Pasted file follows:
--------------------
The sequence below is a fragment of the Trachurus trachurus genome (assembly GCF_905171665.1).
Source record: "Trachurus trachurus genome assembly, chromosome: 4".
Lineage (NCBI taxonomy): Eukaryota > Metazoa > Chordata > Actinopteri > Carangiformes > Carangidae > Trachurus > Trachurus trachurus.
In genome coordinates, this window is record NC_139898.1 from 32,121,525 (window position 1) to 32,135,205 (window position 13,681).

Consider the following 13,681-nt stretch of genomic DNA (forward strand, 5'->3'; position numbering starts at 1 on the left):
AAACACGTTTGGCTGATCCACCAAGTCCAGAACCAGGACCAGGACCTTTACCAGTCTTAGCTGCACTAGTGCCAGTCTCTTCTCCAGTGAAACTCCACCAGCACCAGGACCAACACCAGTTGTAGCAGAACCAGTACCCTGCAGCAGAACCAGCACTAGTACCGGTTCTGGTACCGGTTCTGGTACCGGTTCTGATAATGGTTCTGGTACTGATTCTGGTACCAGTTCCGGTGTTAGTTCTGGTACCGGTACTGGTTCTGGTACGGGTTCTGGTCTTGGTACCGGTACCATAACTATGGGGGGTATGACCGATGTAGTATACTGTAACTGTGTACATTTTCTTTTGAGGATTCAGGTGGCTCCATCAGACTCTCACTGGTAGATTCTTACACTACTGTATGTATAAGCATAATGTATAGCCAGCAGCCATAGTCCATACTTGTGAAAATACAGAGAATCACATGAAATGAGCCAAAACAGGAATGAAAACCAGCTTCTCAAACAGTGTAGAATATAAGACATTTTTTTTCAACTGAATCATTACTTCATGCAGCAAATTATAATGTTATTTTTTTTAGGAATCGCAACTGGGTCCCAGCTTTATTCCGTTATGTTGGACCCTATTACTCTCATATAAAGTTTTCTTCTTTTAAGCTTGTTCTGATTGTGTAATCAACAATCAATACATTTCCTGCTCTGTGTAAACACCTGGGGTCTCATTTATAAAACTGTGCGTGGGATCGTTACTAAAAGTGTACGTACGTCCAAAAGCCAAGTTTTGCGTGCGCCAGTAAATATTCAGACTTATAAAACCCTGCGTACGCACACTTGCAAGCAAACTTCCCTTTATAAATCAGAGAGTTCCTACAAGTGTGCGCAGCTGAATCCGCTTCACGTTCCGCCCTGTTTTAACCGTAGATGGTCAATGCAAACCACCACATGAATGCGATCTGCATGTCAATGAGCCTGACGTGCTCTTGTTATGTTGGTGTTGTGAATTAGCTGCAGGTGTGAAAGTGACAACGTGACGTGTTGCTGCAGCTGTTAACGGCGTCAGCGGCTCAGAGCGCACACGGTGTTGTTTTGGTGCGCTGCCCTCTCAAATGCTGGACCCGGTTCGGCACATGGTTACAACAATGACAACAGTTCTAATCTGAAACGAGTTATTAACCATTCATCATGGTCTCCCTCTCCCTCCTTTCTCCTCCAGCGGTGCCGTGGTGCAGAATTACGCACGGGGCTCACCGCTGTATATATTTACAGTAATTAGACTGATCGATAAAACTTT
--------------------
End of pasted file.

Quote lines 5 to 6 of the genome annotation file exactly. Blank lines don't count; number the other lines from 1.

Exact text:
Consider the following 13,681-nt stretch of genomic DNA (forward strand, 5'->3'; position numbering starts at 1 on the left):
AAACACGTTTGGCTGATCCACCAAGTCCAGAACCAGGACCAGGACCTTTACCAGTCTTAGCTGCACTAGTGCCAGTCTCTTCTCCAGTGAAACTCCACCAGCACCAGGACCAACACCAGTTGTAGCAGAACCAGTACCCTGCAGCAGAACCAGCACTAGTACCGGTTCTGGTACCGGTTCTGGTACCGGTTCTGATAATGGTTCTGGTACTGATTCTGGTACCAGTTCCGGTGTTAGTTCTGGTACCGGTACTGGTTCTGGTACGGGTTCTGGTCTTGGTACCGGTACCATAACTATGGGGGGTATGACCGATGTAGTATACTGTAACTGTGTACATTTTCTTTTGAGGATTCAGGTGGCTCCATCAGACTCTCACTGGTAGATTCTTACACTACTGTATGTATAAGCATAATGTATAGCCAGCAGCCATAGTCCATACTTGTGAAAATACAGAGAATCACATGAAATGAGCCAAAACAGGAATGAAAACCAGCTTCTCAAACAGTGTAGAATATAAGACATTTTTTTTCAACTGAATCATTACTTCATGCAGCAAATTATAATGTTATTTTTTTTAGGAATCGCAACTGGGTCCCAGCTTTATTCCGTTATGTTGGACCCTATTACTCTCATATAAAGTTTTCTTCTTTTAAGCTTGTTCTGATTGTGTAATCAACAATCAATACATTTCCTGCTCTGTGTAAACACCTGGGGTCTCATTTATAAAACTGTGCGTGGGATCGTTACTAAAAGTGTACGTACGTCCAAAAGCCAAGTTTTGCGTGCGCCAGTAAATATTCAGACTTATAAAACCCTGCGTACGCACACTTGCAAGCAAACTTCCCTTTATAAATCAGAGAGTTCCTACAAGTGTGCGCAGCTGAATCCGCTTCACGTTCCGCCCTGTTTTAACCGTAGATGGTCAATGCAAACCACCACATGAATGCGATCTGCATGTCAATGAGCCTGACGTGCTCTTGTTATGTTGGTGTTGTGAATTAGCTGCAGGTGTGAAAGTGACAACGTGACGTGTTGCTGCAGCTGTTAACGGCGTCAGCGGCTCAGAGCGCACACGGTGTTGTTTTGGTGCGCTGCCCTCTCAAATGCTGGACCCGGTTCGGCACATGGTTACAACAATGACAACAGTTCTAATCTGAAACGAGTTATTAACCATTCATCATGGTCTCCCTCTCCCTCCTTTCTCCTCCAGCGGTGCCGTGGTGCAGAATTACGCACGGGGCTCACCGCTGTATATATTTACAGTAATTAGACTGATCGATAAAACTTT